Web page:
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Author:
Charles Binns

Date:
2022.03.03

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Employment-Related Contract Drafting

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THE EMPLOYERS' EDGE

Ontario Court Confirms No Retroactive Application of Employment Standards Act Ban on Non-Competition Clauses

Last week we were able to share some much-needed ministry guidance on the Working for Workers Act (the “Act”), which introduced amendments to the Employment Standards Act, 2000. You can find our blog on that topic here. This week, we focus on guidance provided by the courts to one aspect of the Act: the ban on non-competition clauses in employment agreements. In particular, the decision in Parekh et al v Schecter et al answers the question of whether the non-competition provisions, which received royal assent on December 2, 2021, but were deemed effective as of October 25, 2021, can be applied retroactively to employment agreements existing prior to the Act coming into force.

The Decision

The plaintiffs brought an interlocutory injunction motion seeking, amongst other things, to bar the defendant from carrying on or engaging in the practice of dentistry within a 5-kilometer radius of the plaintiffs’ business. The issue began in 2020 when the defendant’s son sold the dental practice where he and his father worked to the plaintiffs. As part of the sale, the defendant agreed to enter into an employment agreement with the plaintiffs to continue working for the business. That agreement included a non-competition clause preventing the defendant from practicing dentistry within a 5-kilometer radius of the plaintiff’s business for 2 years after the end of the defendants’ employment.

In October 2021, the defendant resigned his employment with the plaintiffs and began practicing dentistry with a competitor within 5-kilometers of the plaintiffs’ business. In doing so, the defendant took the position that the non-competition clause of the employment agreement was unenforceable as a result of the Act, which, by implication, should be applied retroactively. To find otherwise, argued the defendant, would be to create two tiers of employees, those with the protection afforded by the Act, and those without.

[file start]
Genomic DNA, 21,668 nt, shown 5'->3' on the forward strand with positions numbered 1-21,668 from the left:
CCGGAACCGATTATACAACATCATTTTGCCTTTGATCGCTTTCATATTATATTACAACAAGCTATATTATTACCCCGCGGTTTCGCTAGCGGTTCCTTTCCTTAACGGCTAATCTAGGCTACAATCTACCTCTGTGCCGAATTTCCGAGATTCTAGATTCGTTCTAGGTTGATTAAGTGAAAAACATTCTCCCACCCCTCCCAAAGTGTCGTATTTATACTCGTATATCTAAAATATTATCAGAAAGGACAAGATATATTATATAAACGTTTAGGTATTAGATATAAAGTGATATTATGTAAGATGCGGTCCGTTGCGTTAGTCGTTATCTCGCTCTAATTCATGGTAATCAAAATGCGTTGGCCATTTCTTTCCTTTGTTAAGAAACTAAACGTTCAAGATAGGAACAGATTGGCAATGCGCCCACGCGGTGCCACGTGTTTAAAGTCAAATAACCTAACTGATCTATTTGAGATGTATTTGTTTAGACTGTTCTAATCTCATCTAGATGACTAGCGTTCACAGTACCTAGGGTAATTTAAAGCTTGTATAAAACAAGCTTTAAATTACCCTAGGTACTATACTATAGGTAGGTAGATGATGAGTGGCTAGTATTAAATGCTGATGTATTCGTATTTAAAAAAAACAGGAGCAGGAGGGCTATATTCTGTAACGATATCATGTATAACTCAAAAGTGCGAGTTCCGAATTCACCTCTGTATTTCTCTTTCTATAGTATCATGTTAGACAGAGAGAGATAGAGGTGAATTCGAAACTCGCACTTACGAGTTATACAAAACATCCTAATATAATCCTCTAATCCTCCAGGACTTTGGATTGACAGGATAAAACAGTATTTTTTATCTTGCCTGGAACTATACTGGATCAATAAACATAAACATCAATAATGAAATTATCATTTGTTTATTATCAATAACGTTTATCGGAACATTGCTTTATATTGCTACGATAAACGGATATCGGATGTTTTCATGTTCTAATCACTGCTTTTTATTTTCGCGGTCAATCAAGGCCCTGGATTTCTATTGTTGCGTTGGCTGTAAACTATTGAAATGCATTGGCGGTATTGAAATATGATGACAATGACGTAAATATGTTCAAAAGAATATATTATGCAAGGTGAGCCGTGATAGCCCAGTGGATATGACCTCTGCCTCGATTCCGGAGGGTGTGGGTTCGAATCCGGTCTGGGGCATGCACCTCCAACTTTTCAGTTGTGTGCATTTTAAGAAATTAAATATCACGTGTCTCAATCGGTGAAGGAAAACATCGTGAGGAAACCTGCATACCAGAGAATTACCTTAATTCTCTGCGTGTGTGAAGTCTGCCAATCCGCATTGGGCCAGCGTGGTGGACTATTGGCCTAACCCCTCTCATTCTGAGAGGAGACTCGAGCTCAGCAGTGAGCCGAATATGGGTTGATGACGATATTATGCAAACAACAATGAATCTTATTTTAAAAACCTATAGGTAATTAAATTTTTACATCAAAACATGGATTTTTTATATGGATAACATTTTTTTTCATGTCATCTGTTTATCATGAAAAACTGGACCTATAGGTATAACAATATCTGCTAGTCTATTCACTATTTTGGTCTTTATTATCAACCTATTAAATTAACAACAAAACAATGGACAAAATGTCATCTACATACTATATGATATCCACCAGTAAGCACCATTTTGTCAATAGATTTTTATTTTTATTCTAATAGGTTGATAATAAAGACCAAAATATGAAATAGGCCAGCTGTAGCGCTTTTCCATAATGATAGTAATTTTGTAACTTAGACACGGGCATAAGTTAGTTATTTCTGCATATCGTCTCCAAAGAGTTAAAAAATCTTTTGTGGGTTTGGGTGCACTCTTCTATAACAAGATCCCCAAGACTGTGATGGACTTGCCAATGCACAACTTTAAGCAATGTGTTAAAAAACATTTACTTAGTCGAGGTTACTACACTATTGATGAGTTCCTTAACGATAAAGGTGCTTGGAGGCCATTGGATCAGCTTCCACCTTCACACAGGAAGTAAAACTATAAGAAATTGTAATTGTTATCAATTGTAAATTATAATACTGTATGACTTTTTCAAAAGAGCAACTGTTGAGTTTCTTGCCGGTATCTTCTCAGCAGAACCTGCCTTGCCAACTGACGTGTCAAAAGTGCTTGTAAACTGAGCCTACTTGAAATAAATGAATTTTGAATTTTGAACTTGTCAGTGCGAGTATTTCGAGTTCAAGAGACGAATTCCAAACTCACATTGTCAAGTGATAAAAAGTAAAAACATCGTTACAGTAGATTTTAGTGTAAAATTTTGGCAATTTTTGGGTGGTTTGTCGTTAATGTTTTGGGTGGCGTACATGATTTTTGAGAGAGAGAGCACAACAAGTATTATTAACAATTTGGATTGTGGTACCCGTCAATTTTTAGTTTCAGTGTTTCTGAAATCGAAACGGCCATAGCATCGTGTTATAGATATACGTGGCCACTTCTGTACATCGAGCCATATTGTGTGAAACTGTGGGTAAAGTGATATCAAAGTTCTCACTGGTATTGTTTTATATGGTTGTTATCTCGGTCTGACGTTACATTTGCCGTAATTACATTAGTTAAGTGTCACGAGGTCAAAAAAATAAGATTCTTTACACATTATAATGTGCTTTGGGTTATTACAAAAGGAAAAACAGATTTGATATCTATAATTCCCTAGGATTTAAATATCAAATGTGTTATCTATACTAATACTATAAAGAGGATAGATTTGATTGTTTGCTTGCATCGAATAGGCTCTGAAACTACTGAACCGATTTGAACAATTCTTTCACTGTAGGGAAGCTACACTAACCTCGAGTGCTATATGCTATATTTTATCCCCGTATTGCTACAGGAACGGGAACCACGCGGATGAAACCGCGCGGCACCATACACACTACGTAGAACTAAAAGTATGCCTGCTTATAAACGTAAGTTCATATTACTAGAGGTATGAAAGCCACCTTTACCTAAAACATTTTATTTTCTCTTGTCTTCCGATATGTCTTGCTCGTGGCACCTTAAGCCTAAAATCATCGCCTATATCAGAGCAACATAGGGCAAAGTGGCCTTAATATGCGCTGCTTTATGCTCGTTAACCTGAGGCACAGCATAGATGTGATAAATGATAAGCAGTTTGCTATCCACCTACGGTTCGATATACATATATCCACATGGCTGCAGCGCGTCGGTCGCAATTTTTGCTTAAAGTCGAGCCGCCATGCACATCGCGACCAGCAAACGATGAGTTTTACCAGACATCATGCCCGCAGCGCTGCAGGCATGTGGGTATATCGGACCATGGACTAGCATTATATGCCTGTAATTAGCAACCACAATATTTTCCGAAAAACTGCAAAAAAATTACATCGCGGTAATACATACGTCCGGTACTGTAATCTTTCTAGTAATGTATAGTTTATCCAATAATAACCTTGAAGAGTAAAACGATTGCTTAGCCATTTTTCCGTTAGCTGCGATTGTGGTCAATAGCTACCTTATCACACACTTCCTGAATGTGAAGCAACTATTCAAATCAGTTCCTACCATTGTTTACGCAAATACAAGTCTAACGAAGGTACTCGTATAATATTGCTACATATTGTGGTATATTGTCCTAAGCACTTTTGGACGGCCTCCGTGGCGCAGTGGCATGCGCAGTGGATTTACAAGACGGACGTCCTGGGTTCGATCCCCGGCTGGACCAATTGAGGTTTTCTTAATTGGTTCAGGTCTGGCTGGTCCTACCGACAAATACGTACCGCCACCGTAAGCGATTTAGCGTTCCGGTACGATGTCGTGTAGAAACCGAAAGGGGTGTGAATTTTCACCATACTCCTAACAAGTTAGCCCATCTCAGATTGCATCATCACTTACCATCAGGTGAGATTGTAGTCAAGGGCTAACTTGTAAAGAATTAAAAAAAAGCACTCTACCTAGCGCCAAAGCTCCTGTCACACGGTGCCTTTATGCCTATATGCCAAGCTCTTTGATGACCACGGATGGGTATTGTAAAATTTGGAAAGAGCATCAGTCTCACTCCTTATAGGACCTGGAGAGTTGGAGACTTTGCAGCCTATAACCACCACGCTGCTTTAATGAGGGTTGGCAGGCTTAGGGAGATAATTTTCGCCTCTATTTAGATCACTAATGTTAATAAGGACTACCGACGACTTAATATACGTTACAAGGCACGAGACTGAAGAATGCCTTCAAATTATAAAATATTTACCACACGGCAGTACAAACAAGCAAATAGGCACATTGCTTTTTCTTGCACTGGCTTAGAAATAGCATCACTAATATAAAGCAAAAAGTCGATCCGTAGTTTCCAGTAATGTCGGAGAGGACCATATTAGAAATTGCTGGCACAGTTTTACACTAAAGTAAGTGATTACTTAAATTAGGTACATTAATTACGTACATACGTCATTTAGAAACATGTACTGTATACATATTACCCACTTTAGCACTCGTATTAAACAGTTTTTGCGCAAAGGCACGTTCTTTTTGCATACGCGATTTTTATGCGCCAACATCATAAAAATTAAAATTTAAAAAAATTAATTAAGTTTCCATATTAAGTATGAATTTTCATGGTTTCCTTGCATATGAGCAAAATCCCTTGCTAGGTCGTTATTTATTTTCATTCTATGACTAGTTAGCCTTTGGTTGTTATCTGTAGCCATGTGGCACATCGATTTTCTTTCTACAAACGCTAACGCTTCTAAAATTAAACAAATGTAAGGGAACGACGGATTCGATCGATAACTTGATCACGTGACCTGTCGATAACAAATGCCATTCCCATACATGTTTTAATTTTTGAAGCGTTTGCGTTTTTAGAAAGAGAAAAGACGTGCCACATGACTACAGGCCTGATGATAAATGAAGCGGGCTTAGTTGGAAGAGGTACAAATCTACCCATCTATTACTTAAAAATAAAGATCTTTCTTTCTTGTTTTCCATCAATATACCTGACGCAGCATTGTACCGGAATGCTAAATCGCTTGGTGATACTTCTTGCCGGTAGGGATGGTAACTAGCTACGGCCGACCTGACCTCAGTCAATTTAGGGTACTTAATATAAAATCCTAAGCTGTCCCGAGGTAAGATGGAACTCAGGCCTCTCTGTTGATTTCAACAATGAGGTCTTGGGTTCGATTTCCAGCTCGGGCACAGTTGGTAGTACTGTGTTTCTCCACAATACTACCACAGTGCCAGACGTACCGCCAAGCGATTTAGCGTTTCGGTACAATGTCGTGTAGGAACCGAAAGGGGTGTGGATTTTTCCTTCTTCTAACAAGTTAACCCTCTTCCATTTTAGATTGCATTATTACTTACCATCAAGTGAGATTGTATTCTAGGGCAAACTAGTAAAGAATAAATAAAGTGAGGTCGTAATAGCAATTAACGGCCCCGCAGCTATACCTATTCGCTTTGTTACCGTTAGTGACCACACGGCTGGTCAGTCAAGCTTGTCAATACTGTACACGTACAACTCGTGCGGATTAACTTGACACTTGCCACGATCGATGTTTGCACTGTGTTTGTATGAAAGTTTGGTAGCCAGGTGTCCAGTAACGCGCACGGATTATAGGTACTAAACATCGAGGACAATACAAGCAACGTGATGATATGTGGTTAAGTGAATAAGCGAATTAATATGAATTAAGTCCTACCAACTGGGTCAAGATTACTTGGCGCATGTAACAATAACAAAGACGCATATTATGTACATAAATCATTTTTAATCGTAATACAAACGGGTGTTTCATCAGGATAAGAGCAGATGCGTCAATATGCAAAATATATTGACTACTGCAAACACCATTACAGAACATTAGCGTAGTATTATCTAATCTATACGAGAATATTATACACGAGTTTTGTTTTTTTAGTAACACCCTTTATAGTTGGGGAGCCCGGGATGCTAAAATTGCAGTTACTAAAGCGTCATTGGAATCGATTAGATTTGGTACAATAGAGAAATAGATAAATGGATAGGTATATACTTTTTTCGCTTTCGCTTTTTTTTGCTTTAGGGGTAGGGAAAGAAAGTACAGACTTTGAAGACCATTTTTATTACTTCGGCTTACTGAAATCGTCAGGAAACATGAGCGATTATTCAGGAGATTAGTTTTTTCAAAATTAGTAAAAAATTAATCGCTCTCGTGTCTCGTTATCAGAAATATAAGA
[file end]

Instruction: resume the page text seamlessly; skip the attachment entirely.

The court rejected this argument finding no explicit or implicit intent for the Act to have retroactive effect. To the contrary, the fact that the Act was deemed to be effective on October 25, 2021, despite receiving royal assent on December 2, 2021, suggested an intention that the provisions of the Act would only apply from that date forward. In other words, while the Act bans non-competition clauses from employment agreements entered into after October 25, 2021, the Act does not invalidate similar clauses entered into prior to that date.

Ultimately, the Court determined that there was reason to grant the request for injunction preventing the defendant from carrying on his practice in accordance with the non-competition clause of the agreement.

Key Takeaway

While many employers were dismayed with the non-competition clause ban, this case confirms that the provisions only apply to employment agreements entered into after October 25, 2021, which is the date the provisions became effective. While they can be difficult to enforce, employers can still seek to enforce non-competition clauses entered into prior to that date.

If you have questions about existing non-competition clauses or any other employment agreement issues, please reach out to the lawyers for employers at CCPartners for proper guidance and support.

Click HERE to access CCPartners’ “Lawyers for Employers” podcasts on important workplace issues and developments in labour and employment law.

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